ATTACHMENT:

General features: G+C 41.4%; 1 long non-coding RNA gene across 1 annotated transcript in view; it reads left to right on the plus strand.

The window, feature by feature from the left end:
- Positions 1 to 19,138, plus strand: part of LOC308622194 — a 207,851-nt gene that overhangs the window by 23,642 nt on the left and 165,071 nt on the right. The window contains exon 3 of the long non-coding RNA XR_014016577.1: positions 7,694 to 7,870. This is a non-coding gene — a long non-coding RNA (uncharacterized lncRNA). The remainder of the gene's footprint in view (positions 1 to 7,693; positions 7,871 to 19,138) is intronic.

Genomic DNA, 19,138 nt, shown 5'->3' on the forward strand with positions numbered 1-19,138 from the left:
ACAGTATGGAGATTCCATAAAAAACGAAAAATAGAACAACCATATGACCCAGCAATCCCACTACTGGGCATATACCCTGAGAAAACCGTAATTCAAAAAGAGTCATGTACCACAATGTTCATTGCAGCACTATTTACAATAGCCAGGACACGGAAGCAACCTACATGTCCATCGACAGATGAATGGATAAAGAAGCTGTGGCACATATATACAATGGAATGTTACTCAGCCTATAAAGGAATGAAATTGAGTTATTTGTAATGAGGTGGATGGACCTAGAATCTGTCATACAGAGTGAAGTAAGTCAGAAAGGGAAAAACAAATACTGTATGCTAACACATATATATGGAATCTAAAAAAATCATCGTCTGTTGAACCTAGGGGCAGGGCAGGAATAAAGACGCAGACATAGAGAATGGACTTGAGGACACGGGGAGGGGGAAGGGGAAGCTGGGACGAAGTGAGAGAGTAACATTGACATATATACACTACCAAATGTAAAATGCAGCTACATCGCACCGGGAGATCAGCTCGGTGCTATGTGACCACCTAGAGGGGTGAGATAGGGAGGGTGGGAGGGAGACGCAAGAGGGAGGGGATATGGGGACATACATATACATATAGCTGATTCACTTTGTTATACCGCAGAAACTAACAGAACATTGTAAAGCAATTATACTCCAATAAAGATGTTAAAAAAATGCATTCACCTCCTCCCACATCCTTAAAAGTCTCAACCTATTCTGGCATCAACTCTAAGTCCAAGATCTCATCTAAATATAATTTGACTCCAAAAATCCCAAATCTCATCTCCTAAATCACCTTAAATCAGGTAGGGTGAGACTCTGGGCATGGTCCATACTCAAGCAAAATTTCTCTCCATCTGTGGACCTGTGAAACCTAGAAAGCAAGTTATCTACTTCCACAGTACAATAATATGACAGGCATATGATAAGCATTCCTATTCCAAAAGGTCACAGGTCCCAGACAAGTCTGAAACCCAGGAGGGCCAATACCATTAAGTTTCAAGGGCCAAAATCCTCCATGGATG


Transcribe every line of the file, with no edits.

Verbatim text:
General features: G+C 41.4%; 1 long non-coding RNA gene across 1 annotated transcript in view; it reads left to right on the plus strand.

The window, feature by feature from the left end:
- Positions 1 to 19,138, plus strand: part of LOC308622194 — a 207,851-nt gene that overhangs the window by 23,642 nt on the left and 165,071 nt on the right. The window contains exon 3 of the long non-coding RNA XR_014016577.1: positions 7,694 to 7,870. This is a non-coding gene — a long non-coding RNA (uncharacterized lncRNA). The remainder of the gene's footprint in view (positions 1 to 7,693; positions 7,871 to 19,138) is intronic.

Genomic DNA, 19,138 nt, shown 5'->3' on the forward strand with positions numbered 1-19,138 from the left:
ACAGTATGGAGATTCCATAAAAAACGAAAAATAGAACAACCATATGACCCAGCAATCCCACTACTGGGCATATACCCTGAGAAAACCGTAATTCAAAAAGAGTCATGTACCACAATGTTCATTGCAGCACTATTTACAATAGCCAGGACACGGAAGCAACCTACATGTCCATCGACAGATGAATGGATAAAGAAGCTGTGGCACATATATACAATGGAATGTTACTCAGCCTATAAAGGAATGAAATTGAGTTATTTGTAATGAGGTGGATGGACCTAGAATCTGTCATACAGAGTGAAGTAAGTCAGAAAGGGAAAAACAAATACTGTATGCTAACACATATATATGGAATCTAAAAAAATCATCGTCTGTTGAACCTAGGGGCAGGGCAGGAATAAAGACGCAGACATAGAGAATGGACTTGAGGACACGGGGAGGGGGAAGGGGAAGCTGGGACGAAGTGAGAGAGTAACATTGACATATATACACTACCAAATGTAAAATGCAGCTACATCGCACCGGGAGATCAGCTCGGTGCTATGTGACCACCTAGAGGGGTGAGATAGGGAGGGTGGGAGGGAGACGCAAGAGGGAGGGGATATGGGGACATACATATACATATAGCTGATTCACTTTGTTATACCGCAGAAACTAACAGAACATTGTAAAGCAATTATACTCCAATAAAGATGTTAAAAAAATGCATTCACCTCCTCCCACATCCTTAAAAGTCTCAACCTATTCTGGCATCAACTCTAAGTCCAAGATCTCATCTAAATATAATTTGACTCCAAAAATCCCAAATCTCATCTCCTAAATCACCTTAAATCAGGTAGGGTGAGACTCTGGGCATGGTCCATACTCAAGCAAAATTTCTCTCCATCTGTGGACCTGTGAAACCTAGAAAGCAAGTTATCTACTTCCACAGTACAATAATATGACAGGCATATGATAAGCATTCCTATTCCAAAAGGTCACAGGTCCCAGACAAGTCTGAAACCCAGGAGGGCCAATACCATTAAGTTTCAAGGGCCAAAATCCTCCATGGATG